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Williford History, Family Crest & Coats of Arms



The history of the Williford family name begins after the Norman Conquest of 1066. They lived in Nottinghamshire, at Wilford. This placename is derived from the name Norman-French name Will, a pet form of William and the word ford, meaning a river crossing, and indicates that the ford in question belonged to William.


Early Origins of the Williford family


The surname Williford was first found in Nottinghamshire at Wilford (also known as Wilfrids Ford) a parish and village in the union of Basford, in the north division of the wapentake of Rushcliffe.

The village dates back to at least the Domesday Book when it was listed as Wilesford [1]CITATION[CLOSE]
Williams, Dr Ann. And G.H. Martin, Eds., Domesday Book A Complete Translation. London: Penguin, 1992. Print. (ISBN 0-141-00523-8)
and literally meant "willow-tree ford," from the Old English words "wilig" + "ford." [2]CITATION[CLOSE]
Mills, A.D., Dictionary of English Place-Names. Oxford: Oxford University Press, 1991. Print. (ISBN 0-19-869156-4)
At that time, the land was held William Peverel, a Norman Baron, who was granted the fishery in the district of Clifton. Wilford House was built by Henry Smith, Esq. in 1828. [3]CITATION[CLOSE]
Lewis, Samuel, A Topographical Dictionary of England. Institute of Historical Research, 1848, Print.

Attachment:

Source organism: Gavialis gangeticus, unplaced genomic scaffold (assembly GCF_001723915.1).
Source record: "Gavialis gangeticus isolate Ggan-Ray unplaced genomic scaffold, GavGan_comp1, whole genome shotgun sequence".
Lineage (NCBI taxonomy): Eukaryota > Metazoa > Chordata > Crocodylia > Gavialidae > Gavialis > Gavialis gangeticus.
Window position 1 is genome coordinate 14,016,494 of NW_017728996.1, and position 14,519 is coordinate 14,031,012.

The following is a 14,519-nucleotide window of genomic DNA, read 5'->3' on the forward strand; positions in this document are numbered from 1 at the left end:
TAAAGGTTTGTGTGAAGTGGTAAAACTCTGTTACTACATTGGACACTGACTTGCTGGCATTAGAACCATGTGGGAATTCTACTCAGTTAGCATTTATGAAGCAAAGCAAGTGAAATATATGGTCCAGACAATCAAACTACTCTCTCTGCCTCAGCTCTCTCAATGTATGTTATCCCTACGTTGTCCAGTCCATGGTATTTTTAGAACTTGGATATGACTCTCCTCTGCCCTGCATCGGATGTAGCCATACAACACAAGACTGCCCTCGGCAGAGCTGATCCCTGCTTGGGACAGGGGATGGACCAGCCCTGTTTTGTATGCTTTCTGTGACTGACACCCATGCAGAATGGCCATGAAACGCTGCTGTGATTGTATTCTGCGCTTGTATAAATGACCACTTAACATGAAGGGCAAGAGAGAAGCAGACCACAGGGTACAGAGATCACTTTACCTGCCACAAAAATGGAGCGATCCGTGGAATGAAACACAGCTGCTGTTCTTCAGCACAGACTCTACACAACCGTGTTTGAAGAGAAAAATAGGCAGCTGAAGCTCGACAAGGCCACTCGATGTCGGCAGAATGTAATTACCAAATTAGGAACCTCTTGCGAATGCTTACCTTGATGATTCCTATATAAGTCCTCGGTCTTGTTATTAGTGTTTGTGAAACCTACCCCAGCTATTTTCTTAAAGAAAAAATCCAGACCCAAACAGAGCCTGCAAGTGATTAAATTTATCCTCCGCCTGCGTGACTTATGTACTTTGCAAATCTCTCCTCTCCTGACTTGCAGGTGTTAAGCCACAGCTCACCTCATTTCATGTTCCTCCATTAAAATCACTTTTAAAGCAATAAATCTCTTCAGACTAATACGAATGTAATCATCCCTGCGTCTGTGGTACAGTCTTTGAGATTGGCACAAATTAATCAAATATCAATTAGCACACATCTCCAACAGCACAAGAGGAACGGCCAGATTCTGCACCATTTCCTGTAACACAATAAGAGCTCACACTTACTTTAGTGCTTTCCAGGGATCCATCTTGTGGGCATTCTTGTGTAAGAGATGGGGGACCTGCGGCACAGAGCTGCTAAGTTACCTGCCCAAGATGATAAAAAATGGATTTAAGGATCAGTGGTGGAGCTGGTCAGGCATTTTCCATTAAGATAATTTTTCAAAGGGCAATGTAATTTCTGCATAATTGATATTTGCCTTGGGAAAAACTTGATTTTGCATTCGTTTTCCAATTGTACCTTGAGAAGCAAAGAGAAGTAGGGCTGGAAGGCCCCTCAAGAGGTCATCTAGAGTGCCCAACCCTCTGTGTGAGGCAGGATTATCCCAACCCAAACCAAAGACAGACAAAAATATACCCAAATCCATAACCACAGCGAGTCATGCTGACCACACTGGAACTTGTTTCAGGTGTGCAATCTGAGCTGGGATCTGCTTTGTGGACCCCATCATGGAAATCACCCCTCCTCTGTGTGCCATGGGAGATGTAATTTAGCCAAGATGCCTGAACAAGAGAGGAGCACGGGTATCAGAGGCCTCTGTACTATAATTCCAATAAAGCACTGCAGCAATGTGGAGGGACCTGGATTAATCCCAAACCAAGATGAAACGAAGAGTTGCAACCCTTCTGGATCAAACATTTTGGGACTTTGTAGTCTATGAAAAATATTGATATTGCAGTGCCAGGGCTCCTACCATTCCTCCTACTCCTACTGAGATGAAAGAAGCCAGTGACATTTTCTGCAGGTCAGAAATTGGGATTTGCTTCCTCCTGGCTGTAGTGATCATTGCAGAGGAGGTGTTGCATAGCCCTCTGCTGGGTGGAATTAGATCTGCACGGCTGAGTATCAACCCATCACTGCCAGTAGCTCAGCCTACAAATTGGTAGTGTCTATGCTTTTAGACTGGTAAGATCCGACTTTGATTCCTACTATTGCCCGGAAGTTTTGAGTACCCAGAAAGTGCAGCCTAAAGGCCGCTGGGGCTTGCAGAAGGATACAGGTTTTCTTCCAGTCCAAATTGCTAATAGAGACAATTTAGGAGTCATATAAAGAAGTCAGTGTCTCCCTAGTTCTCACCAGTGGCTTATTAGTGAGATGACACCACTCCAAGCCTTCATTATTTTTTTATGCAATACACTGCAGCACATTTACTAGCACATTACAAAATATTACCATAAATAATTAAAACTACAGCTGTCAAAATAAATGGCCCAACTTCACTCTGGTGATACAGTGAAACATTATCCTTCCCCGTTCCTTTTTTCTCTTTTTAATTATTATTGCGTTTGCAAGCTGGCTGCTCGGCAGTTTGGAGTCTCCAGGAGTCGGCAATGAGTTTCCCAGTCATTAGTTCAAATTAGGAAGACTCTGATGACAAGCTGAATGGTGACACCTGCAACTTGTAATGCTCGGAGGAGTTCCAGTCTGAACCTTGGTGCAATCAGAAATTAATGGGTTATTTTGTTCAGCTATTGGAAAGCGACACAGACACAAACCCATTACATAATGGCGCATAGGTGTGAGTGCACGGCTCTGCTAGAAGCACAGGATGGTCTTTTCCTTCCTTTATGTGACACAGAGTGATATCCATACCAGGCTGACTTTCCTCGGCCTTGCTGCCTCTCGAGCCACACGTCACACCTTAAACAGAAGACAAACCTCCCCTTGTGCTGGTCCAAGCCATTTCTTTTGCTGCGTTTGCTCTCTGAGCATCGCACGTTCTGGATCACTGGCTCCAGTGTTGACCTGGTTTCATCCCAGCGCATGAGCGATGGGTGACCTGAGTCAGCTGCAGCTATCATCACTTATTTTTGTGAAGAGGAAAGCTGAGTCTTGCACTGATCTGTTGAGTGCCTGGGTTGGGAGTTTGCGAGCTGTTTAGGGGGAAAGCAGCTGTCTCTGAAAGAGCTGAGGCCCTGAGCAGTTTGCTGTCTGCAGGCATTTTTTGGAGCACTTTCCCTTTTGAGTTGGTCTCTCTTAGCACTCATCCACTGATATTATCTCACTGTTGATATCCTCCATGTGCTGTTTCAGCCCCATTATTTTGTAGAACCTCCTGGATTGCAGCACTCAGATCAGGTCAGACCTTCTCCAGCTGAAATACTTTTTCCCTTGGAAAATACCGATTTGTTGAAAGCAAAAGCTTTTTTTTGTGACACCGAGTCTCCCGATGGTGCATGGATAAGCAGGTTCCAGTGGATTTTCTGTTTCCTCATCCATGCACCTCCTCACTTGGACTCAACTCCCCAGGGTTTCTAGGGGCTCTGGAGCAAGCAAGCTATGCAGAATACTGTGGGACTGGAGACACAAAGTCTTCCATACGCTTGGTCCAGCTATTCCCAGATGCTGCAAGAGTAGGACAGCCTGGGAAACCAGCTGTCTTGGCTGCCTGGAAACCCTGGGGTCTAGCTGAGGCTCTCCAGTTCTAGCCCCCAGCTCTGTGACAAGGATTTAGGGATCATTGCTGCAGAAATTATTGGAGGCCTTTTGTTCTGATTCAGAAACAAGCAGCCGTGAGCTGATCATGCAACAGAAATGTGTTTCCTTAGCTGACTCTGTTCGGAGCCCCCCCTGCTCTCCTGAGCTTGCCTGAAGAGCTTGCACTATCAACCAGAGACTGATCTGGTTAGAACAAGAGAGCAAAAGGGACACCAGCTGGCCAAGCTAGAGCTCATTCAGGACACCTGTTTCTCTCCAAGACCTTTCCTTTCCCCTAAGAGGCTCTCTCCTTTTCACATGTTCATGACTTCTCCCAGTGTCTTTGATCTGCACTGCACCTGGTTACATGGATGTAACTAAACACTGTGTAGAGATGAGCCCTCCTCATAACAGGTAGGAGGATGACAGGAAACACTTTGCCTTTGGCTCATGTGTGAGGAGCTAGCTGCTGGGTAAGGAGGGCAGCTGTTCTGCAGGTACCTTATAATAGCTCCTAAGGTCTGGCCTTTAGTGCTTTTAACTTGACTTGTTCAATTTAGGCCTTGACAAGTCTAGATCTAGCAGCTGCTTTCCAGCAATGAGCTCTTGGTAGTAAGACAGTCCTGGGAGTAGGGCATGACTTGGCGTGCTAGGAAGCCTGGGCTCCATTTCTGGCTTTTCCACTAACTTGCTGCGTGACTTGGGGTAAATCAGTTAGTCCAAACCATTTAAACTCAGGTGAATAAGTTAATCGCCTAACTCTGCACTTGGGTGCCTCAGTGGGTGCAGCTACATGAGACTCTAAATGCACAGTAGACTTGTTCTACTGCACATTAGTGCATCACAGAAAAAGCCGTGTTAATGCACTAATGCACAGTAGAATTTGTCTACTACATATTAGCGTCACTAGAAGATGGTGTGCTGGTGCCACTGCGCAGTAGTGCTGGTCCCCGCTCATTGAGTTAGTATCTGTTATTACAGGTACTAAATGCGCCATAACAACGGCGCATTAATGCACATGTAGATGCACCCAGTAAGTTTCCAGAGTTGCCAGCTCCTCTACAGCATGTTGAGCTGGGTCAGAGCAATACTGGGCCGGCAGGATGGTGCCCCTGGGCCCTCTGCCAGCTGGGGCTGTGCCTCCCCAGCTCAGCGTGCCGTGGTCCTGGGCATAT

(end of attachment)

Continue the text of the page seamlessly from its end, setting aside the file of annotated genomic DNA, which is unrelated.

Saint Wilfrid or Wilfrith (634-709), was Bishop of York, the son of a Northumbrian thegn. "In his fourteenth year he was a handsome and well-mannered lad, fond of arms, horses, and fine clothes, but he was not happy, for he had an unkind stepmother, and he wished to enter a monastery. His father sent him to the court of Oswy [q. v.], where he pleased the queen, Eanflaed. After spending a year in Kent he left England in 653 in company with Benedict Biscop. " [4]CITATION[CLOSE]
Smith, George (ed), Dictionary of National Biography. London: Smith, Elder & Co., 1885-1900. Print

Wulfred (d. 832), was Archbishop of Canterbury and "first appears as Archdeacon under Archbishop Ethelhard. He had large estates in Kent, and was probably a Kentish man. " [4]CITATION[CLOSE]
Smith, George (ed), Dictionary of National Biography. London: Smith, Elder & Co., 1885-1900. Print


Early History of the Williford family


This web page shows only a small excerpt of our Williford research.
Another 57 words (4 lines of text) covering the years 1450, 1418, 1414, 1414, 1413, 1395, 1397, 1397, 1404, 1411, 1479, 1499, 1479, 1516, 1550, 1516, 1499, 1507, 1516, 1544, 1545 and 1547 are included under the topic Early Williford History in all our PDF Extended History products and printed products wherever possible.

Williford Spelling Variations


Anglo-Norman names tend to be marked by an enormous number of spelling variations. This is largely due to the fact that Old and Middle English lacked any spelling rules when Norman French was introduced in the 11th century. The languages of the English courts at that time were French and Latin. These various languages mixed quite freely in the evolving social milieu. The final element of this mix is that medieval scribes spelled words according to their sounds rather than any definite rules, so a name was often spelled in as many different ways as the number of documents it appeared in. The name was spelled Wilfoord, Williford, Wilfort, Wilford and others.

Early Notables of the Williford family (pre 1700)